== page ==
Update: The Missouri Department of Conservation traced the bear cub's origins -- they no longer believe him to have rabies and he will not be euthanized. An investigation is pending.
For many years, as a way to celebrate the last weeks of the school year, officials at Washington University in St. Louis, Mo. have allowed a local petting zoo to set up on campus -- this year the petting zoo included a two-month old bear cub named Boo Boo. While being handled by various students, the leashed cub reportedly bit 14 students, and while most of these bites were not enough to warrant medical attention, in a few cases, skin was broken. This led officials to speculate that the baby bear -- who was born in the wild -- might have rabies.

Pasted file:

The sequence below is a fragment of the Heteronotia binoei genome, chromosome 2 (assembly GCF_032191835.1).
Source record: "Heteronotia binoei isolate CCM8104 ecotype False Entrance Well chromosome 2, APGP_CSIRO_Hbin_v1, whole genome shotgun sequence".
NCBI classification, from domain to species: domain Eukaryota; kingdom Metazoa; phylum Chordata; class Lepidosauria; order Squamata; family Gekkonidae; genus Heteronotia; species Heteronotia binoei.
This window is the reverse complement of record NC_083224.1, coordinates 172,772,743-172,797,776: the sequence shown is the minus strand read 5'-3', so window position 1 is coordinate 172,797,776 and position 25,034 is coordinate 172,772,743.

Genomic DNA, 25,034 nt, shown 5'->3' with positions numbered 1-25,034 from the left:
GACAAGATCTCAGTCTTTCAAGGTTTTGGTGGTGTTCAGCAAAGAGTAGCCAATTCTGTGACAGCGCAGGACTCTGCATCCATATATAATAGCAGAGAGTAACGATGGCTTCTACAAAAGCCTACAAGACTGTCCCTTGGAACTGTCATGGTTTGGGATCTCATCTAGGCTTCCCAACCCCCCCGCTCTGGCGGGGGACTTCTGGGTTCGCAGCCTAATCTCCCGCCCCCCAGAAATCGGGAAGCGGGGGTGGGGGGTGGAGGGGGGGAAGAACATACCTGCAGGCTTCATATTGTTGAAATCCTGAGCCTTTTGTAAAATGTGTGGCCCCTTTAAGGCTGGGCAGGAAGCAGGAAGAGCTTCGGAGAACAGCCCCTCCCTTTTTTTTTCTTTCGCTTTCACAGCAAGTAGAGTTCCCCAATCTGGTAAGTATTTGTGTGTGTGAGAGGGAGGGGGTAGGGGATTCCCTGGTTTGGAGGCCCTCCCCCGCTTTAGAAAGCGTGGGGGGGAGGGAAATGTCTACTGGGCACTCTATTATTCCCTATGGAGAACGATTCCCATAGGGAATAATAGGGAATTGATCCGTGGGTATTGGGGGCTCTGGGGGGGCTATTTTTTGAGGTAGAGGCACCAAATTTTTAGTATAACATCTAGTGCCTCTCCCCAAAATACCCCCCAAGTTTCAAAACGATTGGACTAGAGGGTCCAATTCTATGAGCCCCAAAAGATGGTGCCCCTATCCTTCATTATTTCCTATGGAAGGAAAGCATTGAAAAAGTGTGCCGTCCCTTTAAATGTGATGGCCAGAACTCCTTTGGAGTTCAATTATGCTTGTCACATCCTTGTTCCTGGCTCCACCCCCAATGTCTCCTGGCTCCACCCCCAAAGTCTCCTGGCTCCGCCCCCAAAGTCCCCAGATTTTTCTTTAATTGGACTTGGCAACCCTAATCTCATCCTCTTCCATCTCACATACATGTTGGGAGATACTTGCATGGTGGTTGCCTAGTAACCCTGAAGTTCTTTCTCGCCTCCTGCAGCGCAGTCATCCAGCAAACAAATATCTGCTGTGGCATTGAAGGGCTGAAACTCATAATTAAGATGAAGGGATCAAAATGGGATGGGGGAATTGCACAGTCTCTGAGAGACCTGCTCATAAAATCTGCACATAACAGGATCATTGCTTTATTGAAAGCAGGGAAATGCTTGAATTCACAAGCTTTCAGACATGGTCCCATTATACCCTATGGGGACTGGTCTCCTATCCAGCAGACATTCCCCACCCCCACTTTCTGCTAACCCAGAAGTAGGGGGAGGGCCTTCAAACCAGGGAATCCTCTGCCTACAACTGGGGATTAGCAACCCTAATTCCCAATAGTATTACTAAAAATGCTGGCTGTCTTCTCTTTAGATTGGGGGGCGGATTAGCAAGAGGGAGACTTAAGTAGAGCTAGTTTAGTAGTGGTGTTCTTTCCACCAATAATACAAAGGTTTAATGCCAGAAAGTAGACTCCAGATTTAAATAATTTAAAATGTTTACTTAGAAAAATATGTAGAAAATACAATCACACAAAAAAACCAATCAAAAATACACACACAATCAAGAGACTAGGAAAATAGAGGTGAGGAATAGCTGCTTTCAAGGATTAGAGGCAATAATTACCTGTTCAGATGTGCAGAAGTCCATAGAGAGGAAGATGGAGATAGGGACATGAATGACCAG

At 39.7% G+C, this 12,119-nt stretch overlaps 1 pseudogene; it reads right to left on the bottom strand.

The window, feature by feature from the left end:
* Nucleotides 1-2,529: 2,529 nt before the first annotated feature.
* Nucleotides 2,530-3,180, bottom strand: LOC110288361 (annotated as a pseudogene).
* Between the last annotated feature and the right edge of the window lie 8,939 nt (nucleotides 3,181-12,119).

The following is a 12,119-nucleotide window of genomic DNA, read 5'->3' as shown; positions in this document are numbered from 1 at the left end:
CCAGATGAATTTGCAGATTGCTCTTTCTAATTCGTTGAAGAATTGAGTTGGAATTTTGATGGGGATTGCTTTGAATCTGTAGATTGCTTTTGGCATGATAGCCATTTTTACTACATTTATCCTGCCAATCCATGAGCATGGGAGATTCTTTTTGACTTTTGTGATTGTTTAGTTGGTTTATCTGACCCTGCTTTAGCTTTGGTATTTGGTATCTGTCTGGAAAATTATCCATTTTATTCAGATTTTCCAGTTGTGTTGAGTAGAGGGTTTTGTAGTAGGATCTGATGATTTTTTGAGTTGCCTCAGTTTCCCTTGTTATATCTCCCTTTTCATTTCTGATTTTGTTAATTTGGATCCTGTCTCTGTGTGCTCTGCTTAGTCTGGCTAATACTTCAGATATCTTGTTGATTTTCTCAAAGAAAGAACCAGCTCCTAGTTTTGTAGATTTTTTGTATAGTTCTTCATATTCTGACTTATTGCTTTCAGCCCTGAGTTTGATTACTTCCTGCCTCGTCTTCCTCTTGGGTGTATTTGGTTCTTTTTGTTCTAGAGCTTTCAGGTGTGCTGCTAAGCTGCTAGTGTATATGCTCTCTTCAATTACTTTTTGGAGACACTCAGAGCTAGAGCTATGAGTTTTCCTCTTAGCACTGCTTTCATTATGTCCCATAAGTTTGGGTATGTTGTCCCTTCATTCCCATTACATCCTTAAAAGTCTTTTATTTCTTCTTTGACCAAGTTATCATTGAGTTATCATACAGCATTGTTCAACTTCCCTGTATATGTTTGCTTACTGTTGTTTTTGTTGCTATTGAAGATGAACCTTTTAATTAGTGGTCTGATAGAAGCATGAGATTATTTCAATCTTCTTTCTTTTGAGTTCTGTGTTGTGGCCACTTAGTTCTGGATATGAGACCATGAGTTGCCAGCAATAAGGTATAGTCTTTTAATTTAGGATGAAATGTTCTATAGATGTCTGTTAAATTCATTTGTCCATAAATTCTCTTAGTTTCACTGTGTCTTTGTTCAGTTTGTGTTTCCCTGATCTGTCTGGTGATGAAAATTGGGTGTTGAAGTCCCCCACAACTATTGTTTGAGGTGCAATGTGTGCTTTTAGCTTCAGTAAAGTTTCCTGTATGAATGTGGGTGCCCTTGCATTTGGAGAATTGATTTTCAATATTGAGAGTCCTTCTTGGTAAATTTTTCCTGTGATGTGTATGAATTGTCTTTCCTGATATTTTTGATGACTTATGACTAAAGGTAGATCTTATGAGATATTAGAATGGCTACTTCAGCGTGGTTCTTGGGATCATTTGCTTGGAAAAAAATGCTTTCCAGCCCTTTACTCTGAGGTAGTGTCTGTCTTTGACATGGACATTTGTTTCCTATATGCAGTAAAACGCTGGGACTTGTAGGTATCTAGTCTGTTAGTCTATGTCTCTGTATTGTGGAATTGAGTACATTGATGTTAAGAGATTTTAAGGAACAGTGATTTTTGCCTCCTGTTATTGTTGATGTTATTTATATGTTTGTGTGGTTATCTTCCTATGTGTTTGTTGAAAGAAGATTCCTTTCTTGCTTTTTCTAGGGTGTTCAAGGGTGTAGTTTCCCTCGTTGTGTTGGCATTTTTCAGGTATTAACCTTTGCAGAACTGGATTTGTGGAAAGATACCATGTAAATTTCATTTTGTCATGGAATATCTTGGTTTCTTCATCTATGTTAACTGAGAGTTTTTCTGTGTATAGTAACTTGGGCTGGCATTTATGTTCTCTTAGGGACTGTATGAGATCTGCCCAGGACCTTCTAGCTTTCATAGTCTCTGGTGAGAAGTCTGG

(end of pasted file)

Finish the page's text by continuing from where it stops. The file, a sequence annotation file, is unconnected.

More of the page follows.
And for that reason, the bear cub is set to be euthanized, which is the only way to test for rabies. It's unclear how the petting zoo came to be in possession of a wild bear cub, and it's also unclear why Boo Boo wasn't removed from the premises after any sign of agitation. However, this is a very clear example of what can happen when a wild animal is forced to interact with humans in unfamiliar settings.